But this is the big nutritional catch with fresh vegetables: how healthy they are depends on how soon you eat them after picking them. Since the prices of vegetables at stores are going through the roof, some people are growing their own or getting them from community gardens. It usually takes a little longer for fresh vegetables from the store to get to our tables.

To get the most out of fresh vegetables, they should be eaten within a few days, if possible. CNN Health spoke with Gene Lester, a plant physiologist and national program leader for the US Department of Agriculture. “After it’s four, five, or seven days old, it’s a whole different story.”

In the cold corner
It became popular to freeze fresh vegetables because they go bad faster when left out in the open air. This way, you can use them up faster and avoid having a fridge full of spoiled green beans. Besides that, because they are frozen so soon after being picked, frozen vegetables are usually thought to have more nutrients.

Still, there is some evidence that frozen vegetables may have less vitamin C than fresh vegetables. Vitamin C is important for many bodily functions and, you know, keeps you from getting scurvy. For that reason, frozen vegetables are blanched, which means they are quickly scalded in steam or boiling water and then quickly cooled.

Blanching food is thought to help keep the flavor and stop that weird gray color that can happen with frozen food. This is done by turning off enzymes in the vegetables, which freezing alone couldn’t do. But heat can also break down vitamin C, so some of it might be lost in vegetables that are going to be frozen.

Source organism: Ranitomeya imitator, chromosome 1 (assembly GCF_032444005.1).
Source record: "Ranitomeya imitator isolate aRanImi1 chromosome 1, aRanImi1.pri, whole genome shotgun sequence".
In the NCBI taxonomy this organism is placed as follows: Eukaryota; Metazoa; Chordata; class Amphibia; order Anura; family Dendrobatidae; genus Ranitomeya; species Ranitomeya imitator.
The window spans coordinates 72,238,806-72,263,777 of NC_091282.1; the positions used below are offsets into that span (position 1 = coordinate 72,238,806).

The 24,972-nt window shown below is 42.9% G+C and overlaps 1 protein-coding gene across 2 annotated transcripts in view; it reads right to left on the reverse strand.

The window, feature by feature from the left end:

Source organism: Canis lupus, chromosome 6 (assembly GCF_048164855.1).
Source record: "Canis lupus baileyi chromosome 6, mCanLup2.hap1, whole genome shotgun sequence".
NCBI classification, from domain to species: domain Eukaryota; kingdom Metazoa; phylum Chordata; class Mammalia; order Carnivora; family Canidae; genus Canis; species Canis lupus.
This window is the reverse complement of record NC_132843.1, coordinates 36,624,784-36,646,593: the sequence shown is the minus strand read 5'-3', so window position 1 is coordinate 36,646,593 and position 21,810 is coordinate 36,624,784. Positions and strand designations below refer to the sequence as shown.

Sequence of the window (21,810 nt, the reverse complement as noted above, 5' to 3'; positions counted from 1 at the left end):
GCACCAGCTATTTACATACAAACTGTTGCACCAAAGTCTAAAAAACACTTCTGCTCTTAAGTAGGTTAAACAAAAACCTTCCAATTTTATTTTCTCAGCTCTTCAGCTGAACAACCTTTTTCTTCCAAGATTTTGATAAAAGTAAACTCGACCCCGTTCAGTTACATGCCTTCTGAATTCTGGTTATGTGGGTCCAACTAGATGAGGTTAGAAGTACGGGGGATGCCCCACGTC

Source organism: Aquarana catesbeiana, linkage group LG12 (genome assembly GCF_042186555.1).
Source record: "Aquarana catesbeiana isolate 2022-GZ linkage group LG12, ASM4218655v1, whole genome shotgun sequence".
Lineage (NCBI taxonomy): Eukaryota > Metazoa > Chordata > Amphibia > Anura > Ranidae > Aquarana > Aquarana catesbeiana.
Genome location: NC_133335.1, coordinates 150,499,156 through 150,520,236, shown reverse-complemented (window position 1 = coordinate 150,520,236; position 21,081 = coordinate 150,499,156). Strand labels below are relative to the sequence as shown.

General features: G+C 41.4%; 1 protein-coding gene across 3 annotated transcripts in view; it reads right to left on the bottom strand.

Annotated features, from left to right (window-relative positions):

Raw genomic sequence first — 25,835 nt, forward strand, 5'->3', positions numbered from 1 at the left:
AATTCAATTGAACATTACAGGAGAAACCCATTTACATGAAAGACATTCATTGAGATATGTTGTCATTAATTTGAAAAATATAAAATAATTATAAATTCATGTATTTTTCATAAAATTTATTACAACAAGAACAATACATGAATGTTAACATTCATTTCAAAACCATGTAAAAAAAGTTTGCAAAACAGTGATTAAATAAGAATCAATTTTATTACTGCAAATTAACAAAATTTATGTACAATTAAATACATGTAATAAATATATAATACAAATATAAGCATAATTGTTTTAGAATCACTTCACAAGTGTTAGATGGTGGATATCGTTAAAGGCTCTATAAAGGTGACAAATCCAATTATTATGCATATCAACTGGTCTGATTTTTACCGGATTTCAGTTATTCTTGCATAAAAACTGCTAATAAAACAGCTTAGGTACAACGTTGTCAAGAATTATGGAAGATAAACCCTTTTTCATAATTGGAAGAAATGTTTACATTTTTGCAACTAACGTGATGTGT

Vitamin C loss doesn’t seem to be that clear-cut, though. If it’s frozen, there may not be any more loss.

A study from 2015 that looked at how well eight different fruits and vegetables kept their vitamins found that spinach, carrots, peas, and broccoli that were stored fresh or frozen did not differ significantly in terms of vitamin C. It was discovered that frozen corn and green beans had higher levels of vitamin C than fresh ones. The authors said this was because fresh vegetables break down faster.

The whole picture
The study mentioned above also discovered that, on average, frozen vegetables had the same amount of vitamins as fresh ones, and sometimes even more. Any food is “better” than none at all, and any vegetable is better than none at all in the big picture.

Vegetables are full of fiber, vitamins, and minerals, and they are good for you in many ways, like helping your immune system and giving you more energy.

If you can’t decide between fresh and frozen, choose the option that works best for you, whether it’s financially, practically, or just in terms of taste.

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As a possible world first, Finland will give bird flu vaccines to groups that are most likely to get sick

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Inland is poised to become the first nation globally to administer prophylactic avian influenza vaccines to select individuals. According to reports, the European Union (EU) has obtained the initial deliveries of the vaccine, which will be sent to the EU. This is to ensure that individuals who are most vulnerable to the virus can receive some level of protection.